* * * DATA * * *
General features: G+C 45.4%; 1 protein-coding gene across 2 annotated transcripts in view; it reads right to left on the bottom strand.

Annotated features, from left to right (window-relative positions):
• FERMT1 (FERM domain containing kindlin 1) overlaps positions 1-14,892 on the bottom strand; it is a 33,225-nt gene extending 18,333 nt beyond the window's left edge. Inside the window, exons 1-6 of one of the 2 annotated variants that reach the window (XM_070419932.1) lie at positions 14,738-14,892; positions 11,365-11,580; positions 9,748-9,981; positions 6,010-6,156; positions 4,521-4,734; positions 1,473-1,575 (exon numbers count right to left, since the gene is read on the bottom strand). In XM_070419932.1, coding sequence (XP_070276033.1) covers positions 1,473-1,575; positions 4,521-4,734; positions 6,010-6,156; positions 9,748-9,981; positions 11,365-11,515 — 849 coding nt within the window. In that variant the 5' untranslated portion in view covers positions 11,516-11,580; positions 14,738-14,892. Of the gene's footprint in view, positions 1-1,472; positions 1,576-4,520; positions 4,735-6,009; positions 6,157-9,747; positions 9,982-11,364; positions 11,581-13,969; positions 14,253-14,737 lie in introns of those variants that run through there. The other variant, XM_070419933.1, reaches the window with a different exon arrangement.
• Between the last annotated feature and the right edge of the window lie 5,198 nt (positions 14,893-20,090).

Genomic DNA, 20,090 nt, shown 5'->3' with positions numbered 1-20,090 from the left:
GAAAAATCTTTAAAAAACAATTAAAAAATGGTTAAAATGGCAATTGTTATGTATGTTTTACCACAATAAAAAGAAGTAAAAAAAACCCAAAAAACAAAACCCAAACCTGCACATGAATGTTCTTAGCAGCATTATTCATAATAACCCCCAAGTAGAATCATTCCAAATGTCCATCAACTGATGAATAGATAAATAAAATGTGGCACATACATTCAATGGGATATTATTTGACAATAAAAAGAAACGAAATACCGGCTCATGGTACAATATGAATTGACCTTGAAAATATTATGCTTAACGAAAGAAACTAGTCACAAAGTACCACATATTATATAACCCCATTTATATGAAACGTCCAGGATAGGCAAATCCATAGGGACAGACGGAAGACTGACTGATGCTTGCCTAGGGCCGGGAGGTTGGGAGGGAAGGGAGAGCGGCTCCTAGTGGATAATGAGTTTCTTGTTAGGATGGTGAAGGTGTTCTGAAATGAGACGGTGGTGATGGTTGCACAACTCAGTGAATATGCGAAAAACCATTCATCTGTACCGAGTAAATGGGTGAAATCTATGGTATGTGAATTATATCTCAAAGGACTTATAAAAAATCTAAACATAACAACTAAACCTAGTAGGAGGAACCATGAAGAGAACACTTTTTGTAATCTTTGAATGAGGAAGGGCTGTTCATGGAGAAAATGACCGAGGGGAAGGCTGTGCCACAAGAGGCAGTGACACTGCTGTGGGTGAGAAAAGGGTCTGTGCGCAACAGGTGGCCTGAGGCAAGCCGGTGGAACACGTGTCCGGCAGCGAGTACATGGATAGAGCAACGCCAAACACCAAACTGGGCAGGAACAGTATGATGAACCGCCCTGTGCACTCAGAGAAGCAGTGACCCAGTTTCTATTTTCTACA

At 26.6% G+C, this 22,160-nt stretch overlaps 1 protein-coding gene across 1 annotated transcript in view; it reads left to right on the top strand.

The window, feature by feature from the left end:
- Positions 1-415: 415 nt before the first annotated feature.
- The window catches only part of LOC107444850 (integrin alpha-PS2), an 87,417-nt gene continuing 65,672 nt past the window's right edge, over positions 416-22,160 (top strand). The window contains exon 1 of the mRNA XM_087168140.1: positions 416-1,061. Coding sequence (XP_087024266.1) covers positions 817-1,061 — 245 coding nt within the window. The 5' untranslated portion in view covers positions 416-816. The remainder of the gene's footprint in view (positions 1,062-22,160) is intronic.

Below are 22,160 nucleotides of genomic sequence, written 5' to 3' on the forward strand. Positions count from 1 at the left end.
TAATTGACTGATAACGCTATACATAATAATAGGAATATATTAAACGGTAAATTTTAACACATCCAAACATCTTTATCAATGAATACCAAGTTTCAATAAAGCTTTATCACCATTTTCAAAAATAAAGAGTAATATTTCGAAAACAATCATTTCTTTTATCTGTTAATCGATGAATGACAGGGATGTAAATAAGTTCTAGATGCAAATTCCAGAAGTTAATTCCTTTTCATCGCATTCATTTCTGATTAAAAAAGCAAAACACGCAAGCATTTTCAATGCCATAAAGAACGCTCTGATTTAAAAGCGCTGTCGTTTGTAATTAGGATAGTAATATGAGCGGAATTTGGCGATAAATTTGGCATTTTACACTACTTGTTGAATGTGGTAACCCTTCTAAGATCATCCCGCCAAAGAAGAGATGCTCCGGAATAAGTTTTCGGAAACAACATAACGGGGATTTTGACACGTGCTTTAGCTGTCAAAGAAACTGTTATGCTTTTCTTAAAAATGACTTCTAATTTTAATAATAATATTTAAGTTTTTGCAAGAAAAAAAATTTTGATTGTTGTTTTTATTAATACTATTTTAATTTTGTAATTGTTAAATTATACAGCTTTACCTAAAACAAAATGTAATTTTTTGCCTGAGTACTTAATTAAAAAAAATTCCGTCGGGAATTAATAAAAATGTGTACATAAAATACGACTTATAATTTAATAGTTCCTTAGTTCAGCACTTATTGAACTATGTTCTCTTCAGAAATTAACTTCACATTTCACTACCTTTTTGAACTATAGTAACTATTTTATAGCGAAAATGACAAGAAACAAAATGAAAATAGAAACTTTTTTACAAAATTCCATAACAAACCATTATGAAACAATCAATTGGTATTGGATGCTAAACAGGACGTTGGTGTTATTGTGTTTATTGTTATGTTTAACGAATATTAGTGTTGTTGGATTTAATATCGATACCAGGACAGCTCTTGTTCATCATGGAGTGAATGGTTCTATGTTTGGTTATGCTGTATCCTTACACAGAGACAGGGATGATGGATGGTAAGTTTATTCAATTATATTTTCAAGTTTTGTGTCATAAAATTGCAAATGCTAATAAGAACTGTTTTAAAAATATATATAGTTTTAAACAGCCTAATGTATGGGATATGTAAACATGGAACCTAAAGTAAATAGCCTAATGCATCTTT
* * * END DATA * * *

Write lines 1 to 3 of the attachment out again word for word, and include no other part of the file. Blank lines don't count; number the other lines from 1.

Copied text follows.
General features: G+C 45.4%; 1 protein-coding gene across 2 annotated transcripts in view; it reads right to left on the bottom strand.

Annotated features, from left to right (window-relative positions):
• FERMT1 (FERM domain containing kindlin 1) overlaps positions 1-14,892 on the bottom strand; it is a 33,225-nt gene extending 18,333 nt beyond the window's left edge. Inside the window, exons 1-6 of one of the 2 annotated variants that reach the window (XM_070419932.1) lie at positions 14,738-14,892; positions 11,365-11,580; positions 9,748-9,981; positions 6,010-6,156; positions 4,521-4,734; positions 1,473-1,575 (exon numbers count right to left, since the gene is read on the bottom strand). In XM_070419932.1, coding sequence (XP_070276033.1) covers positions 1,473-1,575; positions 4,521-4,734; positions 6,010-6,156; positions 9,748-9,981; positions 11,365-11,515 — 849 coding nt within the window. In that variant the 5' untranslated portion in view covers positions 11,516-11,580; positions 14,738-14,892. Of the gene's footprint in view, positions 1-1,472; positions 1,576-4,520; positions 4,735-6,009; positions 6,157-9,747; positions 9,982-11,364; positions 11,581-13,969; positions 14,253-14,737 lie in introns of those variants that run through there. The other variant, XM_070419933.1, reaches the window with a different exon arrangement.